13166: Breathe Easy

Hey there, hero!

This one is worth listening to without the distraction of video. Wear headphones or earbuds, seat them properly and listen.

And, I’m gonna warn you. I tear up a bit in this podcast episode.

Because of the power of human breathing.

How breaths are used run the gamut from comedic to tragic to frantic to romantic.

And I’m on a mission to give you a permanent permission slip around your breaths, as a part of your work that needs to remain, and not be deleted.

De-breathing plugins. Not a thing you need.

Disagree? Agree? Breathing heavily over this subject? Let me know in the comments below.

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  1. Hear, hear! When a narrator isn’t heard breathing, it can make the audience uncomfortable… and they might not even know why.

    I’ve also noticed that some narrators and voice actors are *excellent* audible breathers. Their everyday mid- or post- or pre-sentence breaths aren’t too labored or too quick; they’re just beautifully timed, don’t bleed into or out of sentences or images, and complement the tone and structure of the writing.

    It’s hard to describe, but it’s the best kind of soundtrack: the one we don’t know we’re hearing.

  2. This was such a good topic. I had a publisher once ask me to make my breaths quieter. So, I played around and discovered that my breaths are quieter when I sit down and record (less projector-presenter-ish). That request encouraged me to analyze my acting/storytelling rather than get into software fixes. I might de-amplify a breath here and there, but I keep them in!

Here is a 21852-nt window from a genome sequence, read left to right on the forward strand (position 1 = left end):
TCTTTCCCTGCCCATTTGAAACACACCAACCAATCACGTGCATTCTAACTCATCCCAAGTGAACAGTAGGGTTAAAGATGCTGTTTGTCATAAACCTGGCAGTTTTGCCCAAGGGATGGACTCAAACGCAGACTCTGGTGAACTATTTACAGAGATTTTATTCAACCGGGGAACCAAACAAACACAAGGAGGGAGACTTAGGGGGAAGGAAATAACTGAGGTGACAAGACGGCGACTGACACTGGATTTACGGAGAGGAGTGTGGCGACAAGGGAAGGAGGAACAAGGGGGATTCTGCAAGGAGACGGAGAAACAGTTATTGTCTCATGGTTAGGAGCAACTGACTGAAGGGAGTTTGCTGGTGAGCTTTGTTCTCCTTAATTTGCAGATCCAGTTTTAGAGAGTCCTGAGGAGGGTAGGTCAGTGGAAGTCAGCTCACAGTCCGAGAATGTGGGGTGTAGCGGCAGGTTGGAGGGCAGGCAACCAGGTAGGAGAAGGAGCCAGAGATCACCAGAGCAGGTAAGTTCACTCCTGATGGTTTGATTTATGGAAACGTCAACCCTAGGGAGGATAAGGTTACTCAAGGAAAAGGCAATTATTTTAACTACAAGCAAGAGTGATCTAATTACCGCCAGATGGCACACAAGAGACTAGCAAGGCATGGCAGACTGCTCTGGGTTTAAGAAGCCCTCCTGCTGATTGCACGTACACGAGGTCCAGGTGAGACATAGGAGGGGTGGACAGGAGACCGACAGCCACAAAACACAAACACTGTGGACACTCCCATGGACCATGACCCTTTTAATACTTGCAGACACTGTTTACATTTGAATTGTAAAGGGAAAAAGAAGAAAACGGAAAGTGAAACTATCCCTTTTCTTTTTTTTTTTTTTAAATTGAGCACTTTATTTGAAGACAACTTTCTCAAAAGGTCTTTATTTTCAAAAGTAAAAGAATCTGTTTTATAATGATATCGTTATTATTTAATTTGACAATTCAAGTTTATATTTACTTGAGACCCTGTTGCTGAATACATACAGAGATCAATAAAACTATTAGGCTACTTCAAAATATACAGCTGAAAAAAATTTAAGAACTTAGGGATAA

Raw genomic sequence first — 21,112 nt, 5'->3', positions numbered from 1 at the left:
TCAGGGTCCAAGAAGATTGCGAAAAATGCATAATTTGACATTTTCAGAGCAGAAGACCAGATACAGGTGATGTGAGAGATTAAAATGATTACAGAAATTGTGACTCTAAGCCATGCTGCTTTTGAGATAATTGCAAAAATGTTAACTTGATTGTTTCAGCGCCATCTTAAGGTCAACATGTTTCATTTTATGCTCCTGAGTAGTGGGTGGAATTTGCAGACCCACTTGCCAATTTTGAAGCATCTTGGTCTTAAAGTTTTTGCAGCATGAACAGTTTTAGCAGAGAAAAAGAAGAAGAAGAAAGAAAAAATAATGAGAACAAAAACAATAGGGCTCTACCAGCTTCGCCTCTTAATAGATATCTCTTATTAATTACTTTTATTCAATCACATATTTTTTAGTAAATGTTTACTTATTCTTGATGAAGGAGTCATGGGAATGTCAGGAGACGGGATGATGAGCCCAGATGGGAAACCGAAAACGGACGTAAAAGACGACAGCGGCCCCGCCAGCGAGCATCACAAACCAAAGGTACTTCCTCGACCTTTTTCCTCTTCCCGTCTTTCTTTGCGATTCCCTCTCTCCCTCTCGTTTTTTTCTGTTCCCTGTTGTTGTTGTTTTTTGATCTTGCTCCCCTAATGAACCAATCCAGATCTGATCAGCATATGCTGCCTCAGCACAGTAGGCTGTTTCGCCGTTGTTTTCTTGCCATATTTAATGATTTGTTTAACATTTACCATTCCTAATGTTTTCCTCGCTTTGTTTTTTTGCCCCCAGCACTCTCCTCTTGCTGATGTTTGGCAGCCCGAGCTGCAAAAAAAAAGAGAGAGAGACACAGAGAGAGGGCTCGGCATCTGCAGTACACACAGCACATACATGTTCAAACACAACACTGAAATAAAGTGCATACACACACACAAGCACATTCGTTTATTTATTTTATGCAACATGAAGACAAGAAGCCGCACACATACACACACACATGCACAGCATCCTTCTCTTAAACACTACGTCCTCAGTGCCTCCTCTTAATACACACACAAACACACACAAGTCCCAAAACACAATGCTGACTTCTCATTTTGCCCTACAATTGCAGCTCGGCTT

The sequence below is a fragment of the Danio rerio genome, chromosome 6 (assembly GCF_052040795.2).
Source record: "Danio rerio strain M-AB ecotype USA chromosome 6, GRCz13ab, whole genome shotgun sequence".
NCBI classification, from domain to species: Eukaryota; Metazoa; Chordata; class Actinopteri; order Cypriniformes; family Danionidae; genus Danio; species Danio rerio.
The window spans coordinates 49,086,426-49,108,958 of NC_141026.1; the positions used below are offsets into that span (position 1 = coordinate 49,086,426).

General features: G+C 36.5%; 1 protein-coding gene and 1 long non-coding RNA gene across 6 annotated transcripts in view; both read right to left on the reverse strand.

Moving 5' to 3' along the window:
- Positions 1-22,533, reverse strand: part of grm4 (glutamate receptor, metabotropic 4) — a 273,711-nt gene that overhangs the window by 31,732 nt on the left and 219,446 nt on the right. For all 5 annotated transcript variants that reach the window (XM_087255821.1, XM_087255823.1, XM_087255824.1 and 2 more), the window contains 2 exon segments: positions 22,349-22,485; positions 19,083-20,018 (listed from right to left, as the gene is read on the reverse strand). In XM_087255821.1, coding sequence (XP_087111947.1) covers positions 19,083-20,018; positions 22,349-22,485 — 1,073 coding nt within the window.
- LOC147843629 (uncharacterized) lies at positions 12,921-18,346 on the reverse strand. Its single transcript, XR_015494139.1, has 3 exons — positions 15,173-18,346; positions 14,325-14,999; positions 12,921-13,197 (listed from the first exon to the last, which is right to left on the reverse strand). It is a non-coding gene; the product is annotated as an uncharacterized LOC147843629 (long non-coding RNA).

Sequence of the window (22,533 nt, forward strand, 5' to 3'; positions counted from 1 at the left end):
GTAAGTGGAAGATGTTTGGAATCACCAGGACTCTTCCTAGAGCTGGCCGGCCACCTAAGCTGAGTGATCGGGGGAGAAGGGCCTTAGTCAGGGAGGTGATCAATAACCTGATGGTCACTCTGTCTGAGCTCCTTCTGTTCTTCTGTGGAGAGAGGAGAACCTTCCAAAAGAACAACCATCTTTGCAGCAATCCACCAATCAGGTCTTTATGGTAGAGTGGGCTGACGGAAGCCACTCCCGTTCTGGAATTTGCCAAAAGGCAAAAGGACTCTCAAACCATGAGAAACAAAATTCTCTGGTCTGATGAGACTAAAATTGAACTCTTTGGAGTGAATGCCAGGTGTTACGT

I’m listening to an audiobook now narrated by Meryl Streep. She’s so good that having no breaths doesn’t make me uncomfortable…. but as a narrator, I wish her producer had kept them in.

  3. Couldn’t agree with you more. My wife and I both teach theater acting, voice for the stage and voiceover. Breath couldn’t be more important and is intimately tied to emotion and meaning. It sounds so weird when there’s no breath. I’m always surprised when students think they need to eliminate that sound. They are relieved to learn that it’s essential- on stage, on camera and in VO.

  4. This is one of my favorite things you’ve ever posted about! ALSO! Breath is what distinguishes us from AI and that is a great thing in and of itself. Our breath is the foundation of the work we do and it should not be diminished in the finished product.

  5. As to where it came from, I’m thinking it started with 30-second radio spots, where every second costs money, and the thought is that taking out the breaths increases the emotional energy of the spot. But I’m with you; taking them out for anything longer than that (and really, even for that) ruins the performance. I’ve even heard long-form content like podcasts where all the breaths have been removed, and as far as I’m concerned, they’re utterly unlistenable. I have unsubscribed from several podcasts and YT channels because of it.

  6. Agree 1000%!!! The only time it’s a problem is when the breath wrong for the narrative situation. For instance, someone has a VERY audibly sharp and intense intake of breath when the narration or action has no intensity to it. Probably mostly occurs for new narrators who are nervous, and so their breath is reflecting their nervousness as a narrator instead of the timbre of the narration or action in the text.

  7. I love breaths!
    As to how the “let’s get rid of breaths” movement started…I bet it was the same people who think emotions are bad because they refuse to feel them. It makes them uncomfortable.
    Thank you, David, for always speaking these beautiful truths.

  8. I agree – it tells the listener that you’re alive and well. As a singer, when recording, I had to be mindful of taking big breaths up on top of the microphone. But this makes sense when reading as a storyteller. Gives a realistic and natural touch to it all. Thank you for fighting the good fight!